This post was first published at Opensource.com and appears here via a CC-BY-SA 4.0 license.
If you’re like most people, you don’t have a bottomless bank account. You probably need to watch your monthly spending carefully.
There are a number of ways to do that, but that quickest and easiest way is to use a spreadsheet. Many folks create a very basic spreadsheet to do the job, one that’s consists of two long columns with a total at the bottom. That works, but it’s kind of blah.
In this article, I’m going to walk you through creating a more scannable and, I think, more visually-appealing personal expense spreadsheet using LibreOffice Calc.
Say you don’t use LibreOffice? That’s OK. You can use the information in this article with spreadsheet editors like Gnumeric, Calligra Sheets, or EtherCalc.
Start with a List of Your Expenses
Don’t bother firing up LibreOffice Calc just yet. Sit down with pen and paper and list your regular monthly expenses. Take your time, go through your records, and note everything down no matter how small. Don’t worry about how much you’re spending. Focus on where you’re putting your money.
Once you’ve done that, group your expenses under headings that make the most sense to you. For example, group your gas, electric, and water bills under the heading Utilities. You might also want to have a group of expenses with a name like Various for those unexpected expenses we all run into each month.
Creating the Spreadsheet
Start LibreOffice Calc and create an empty spreadsheet. Leave three rows at the top of the spreadsheet blank. We’ll come back to those rows later.
There’s a reason I had you group your expenses: those groups will become blocks on the spreadsheet. Let’s start by putting the group of your most important expenses at the top of the spreadsheet.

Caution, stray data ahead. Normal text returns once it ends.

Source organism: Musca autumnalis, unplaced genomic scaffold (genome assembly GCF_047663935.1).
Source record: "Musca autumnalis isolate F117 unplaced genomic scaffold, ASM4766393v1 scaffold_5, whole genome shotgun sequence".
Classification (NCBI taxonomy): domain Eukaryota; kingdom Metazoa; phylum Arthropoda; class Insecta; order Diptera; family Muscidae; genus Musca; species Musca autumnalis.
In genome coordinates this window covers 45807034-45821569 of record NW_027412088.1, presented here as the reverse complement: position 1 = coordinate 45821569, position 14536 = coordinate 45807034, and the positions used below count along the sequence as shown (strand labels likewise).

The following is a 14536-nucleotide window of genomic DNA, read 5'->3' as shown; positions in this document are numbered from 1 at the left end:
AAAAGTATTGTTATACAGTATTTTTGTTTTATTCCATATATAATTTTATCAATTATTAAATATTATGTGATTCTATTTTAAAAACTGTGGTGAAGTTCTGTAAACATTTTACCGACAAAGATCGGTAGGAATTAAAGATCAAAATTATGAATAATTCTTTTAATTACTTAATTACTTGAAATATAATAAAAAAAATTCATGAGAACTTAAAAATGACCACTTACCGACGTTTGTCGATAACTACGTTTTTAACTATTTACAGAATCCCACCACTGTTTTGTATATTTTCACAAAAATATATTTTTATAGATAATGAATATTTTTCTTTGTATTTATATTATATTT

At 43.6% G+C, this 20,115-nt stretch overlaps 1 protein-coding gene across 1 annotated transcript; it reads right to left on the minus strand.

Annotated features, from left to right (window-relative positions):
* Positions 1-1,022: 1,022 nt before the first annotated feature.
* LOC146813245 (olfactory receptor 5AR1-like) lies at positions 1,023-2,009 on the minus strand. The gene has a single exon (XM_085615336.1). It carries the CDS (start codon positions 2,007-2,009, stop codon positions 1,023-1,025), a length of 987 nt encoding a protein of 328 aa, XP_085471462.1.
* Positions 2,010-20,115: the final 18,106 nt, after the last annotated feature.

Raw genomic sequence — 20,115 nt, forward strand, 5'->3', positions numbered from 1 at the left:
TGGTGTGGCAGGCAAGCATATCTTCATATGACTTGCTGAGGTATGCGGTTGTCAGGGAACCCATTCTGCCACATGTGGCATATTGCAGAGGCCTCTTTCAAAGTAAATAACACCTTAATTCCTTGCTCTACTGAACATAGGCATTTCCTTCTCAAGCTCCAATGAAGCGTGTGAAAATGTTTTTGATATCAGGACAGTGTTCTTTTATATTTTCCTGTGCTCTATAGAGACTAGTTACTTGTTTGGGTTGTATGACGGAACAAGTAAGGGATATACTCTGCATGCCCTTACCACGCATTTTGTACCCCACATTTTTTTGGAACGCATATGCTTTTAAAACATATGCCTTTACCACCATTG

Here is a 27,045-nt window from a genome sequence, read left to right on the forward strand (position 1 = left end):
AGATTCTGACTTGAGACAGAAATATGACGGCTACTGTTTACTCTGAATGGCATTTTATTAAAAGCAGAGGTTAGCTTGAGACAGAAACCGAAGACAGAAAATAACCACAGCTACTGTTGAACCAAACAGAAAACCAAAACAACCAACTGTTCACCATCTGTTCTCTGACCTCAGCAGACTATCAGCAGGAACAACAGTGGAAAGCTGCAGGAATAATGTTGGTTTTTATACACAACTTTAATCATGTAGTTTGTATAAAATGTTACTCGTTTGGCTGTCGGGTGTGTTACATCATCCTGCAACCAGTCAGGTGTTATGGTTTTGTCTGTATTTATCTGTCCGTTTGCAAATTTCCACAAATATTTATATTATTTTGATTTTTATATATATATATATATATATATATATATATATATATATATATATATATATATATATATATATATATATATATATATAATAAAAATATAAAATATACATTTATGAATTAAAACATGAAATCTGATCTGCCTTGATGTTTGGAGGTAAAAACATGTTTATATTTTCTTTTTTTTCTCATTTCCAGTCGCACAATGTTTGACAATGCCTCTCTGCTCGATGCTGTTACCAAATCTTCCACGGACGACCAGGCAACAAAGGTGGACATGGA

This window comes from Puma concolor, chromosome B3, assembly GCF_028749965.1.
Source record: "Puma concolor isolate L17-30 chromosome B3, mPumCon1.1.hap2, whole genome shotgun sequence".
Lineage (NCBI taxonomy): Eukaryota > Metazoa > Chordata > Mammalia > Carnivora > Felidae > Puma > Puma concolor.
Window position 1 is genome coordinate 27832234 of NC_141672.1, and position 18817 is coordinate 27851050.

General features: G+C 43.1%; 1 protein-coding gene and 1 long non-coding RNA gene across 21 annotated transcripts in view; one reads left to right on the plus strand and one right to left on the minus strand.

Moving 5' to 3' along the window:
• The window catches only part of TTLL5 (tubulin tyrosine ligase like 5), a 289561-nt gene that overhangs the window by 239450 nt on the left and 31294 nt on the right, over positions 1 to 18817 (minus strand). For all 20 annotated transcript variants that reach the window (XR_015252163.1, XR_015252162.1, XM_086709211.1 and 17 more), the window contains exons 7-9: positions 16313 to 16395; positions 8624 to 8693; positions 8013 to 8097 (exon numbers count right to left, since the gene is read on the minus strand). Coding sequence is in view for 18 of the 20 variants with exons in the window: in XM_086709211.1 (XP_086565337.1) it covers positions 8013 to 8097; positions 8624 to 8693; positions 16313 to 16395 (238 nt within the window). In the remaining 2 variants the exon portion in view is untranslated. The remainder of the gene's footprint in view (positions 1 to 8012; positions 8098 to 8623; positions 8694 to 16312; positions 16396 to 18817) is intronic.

Type the name of the expense group in the first cell of the fourth row from the top of sheet. So it stands out, make it bold and in a larger font (12 points is good).
In the row below the heading you just typed, add the following three columns:
Type the the names of the expenses in the group into the cells under the Expense column.
Next, select the cells under the Date heading. Click the Format menu and select Number Format > Date. Repeat that for the cells under the Amount heading, and choose Currency instead of Date.
You’ll have something that looks like this:
That’s one group of expenses out of the way. Instead of creating a new block for each group of your expenses, copy what you created and paste it beside the first block. I recommend having rows of three blocks, with a column in between them.
You’ll have something like this:
Repeat that for all of your groups of expenses.
Totaling It All Up
It’s one thing to see all of your individual expenses, but you’ll also want to view totals for each group of expenses and for all of your expenses together.
Let’s start by totaling the amounts for each expense. You can get LibreOffice Calc to do that automatically. Highlight a cell at the bottom of the Amount column and then click the Sum button on the Formula toolbar.
Click the first cell in the Amount column and drag the cursor to the last cell in the column. Then, press Enter.
Remember when I mentioned leaving two or three rows at the top of the sheet blank? That’s where you’ll put the grand total of all your expenses. I advise putting it up there so it’s visible when you first open the spreadsheet.
In one of the cells at the top left of the sheet, type something like Grand Total or Total for the Month. Then, in the cell beside it, type =SUM(). That’s the LibreOffice Calc function which adds up the values of specific cells on a spreadsheet.
Instead of manually entering the names of the cells to add up, press and hold CTRL on your keyboard. Then click the totaled cells for each group of expenses on your spreadsheet.
You have a sheet for a tracking a month’s expenses. Having a spreadsheet for a single month’s expenses is a bit of a waste. Why not use it to track your expenses for each month of the year instead?
Right click on the tab at the bottom of the spreadsheet and select Move or Copy Sheet. In the window that displays, click -move to end position- and press Enter. Repeat that until you have 12 sheets — one for each month. Rename each sheet for each month of the year, then save the spreadsheet with a descriptive name like Monthly Expenses 2021.ods.
Now that’s out of the way, you’re ready to use the spreadsheet. While using a spreadsheet to track your expenses won’t, by itself, put you on firmer financial footing, it can help you keep on top of and control what you’re spending each month.